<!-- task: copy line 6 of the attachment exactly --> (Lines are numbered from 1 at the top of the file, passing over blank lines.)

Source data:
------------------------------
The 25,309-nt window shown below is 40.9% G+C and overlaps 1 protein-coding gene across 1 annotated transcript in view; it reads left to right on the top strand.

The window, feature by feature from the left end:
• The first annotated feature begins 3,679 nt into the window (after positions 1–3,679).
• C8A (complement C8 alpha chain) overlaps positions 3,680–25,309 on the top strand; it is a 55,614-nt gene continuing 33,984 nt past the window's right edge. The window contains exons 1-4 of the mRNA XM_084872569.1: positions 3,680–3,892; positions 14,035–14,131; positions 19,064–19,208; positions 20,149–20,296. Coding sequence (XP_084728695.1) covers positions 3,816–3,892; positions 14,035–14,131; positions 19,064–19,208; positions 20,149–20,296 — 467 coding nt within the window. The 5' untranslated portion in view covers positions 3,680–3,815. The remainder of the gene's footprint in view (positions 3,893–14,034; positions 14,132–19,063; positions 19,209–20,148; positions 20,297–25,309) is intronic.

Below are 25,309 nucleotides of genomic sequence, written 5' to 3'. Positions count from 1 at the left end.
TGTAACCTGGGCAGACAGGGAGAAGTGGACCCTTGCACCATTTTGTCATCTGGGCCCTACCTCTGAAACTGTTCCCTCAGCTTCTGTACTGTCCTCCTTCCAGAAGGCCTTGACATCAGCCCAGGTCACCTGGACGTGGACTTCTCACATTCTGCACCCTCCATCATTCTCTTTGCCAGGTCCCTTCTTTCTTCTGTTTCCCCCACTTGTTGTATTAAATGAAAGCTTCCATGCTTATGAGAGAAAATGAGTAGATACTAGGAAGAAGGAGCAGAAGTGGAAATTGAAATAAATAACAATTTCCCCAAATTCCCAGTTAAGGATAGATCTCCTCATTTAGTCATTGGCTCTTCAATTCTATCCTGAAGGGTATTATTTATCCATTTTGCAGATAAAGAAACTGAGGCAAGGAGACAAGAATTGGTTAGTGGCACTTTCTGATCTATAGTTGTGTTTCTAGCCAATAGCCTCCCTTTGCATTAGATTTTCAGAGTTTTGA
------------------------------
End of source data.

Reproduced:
TGTAACCTGGGCAGACAGGGAGAAGTGGACCCTTGCACCATTTTGTCATCTGGGCCCTACCTCTGAAACTGTTCCCTCAGCTTCTGTACTGTCCTCCTTCCAGAAGGCCTTGACATCAGCCCAGGTCACCTGGACGTGGACTTCTCACATTCTGCACCCTCCATCATTCTCTTTGCCAGGTCCCTTCTTTCTTCTGTTTCCCCCACTTGTTGTATTAAATGAAAGCTTCCATGCTTATGAGAGAAAATGAGTAGATACTAGGAAGAAGGAGCAGAAGTGGAAATTGAAATAAATAACAATTTCCCCAAATTCCCAGTTAAGGATAGATCTCCTCATTTAGTCATTGGCTCTTCAATTCTATCCTGAAGGGTATTATTTATCCATTTTGCAGATAAAGAAACTGAGGCAAGGAGACAAGAATTGGTTAGTGGCACTTTCTGATCTATAGTTGTGTTTCTAGCCAATAGCCTCCCTTTGCATTAGATTTTCAGAGTTTTGA